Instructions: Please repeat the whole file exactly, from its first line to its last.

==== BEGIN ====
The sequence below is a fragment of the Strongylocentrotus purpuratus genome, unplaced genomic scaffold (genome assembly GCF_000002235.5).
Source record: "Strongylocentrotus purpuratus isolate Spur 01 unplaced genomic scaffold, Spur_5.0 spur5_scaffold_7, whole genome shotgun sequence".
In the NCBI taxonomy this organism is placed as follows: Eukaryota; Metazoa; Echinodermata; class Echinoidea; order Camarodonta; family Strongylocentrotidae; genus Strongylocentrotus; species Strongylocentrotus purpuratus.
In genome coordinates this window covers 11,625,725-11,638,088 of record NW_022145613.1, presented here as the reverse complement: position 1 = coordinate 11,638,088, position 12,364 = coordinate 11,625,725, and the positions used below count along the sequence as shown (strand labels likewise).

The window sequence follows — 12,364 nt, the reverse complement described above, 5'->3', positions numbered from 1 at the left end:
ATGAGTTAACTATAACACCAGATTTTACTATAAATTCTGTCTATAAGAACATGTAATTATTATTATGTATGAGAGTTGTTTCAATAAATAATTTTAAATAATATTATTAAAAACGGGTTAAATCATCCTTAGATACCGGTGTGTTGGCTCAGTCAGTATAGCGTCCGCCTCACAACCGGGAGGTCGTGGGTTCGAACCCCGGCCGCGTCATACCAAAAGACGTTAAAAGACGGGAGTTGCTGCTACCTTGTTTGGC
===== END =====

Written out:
The sequence below is a fragment of the Strongylocentrotus purpuratus genome, unplaced genomic scaffold (genome assembly GCF_000002235.5).
Source record: "Strongylocentrotus purpuratus isolate Spur 01 unplaced genomic scaffold, Spur_5.0 spur5_scaffold_7, whole genome shotgun sequence".
In the NCBI taxonomy this organism is placed as follows: Eukaryota; Metazoa; Echinodermata; class Echinoidea; order Camarodonta; family Strongylocentrotidae; genus Strongylocentrotus; species Strongylocentrotus purpuratus.
In genome coordinates this window covers 11,625,725-11,638,088 of record NW_022145613.1, presented here as the reverse complement: position 1 = coordinate 11,638,088, position 12,364 = coordinate 11,625,725, and the positions used below count along the sequence as shown (strand labels likewise).

The window sequence follows — 12,364 nt, the reverse complement described above, 5'->3', positions numbered from 1 at the left end:
ATGAGTTAACTATAACACCAGATTTTACTATAAATTCTGTCTATAAGAACATGTAATTATTATTATGTATGAGAGTTGTTTCAATAAATAATTTTAAATAATATTATTAAAAACGGGTTAAATCATCCTTAGATACCGGTGTGTTGGCTCAGTCAGTATAGCGTCCGCCTCACAACCGGGAGGTCGTGGGTTCGAACCCCGGCCGCGTCATACCAAAAGACGTTAAAAGACGGGAGTTGCTGCTACCTTGTTTGGC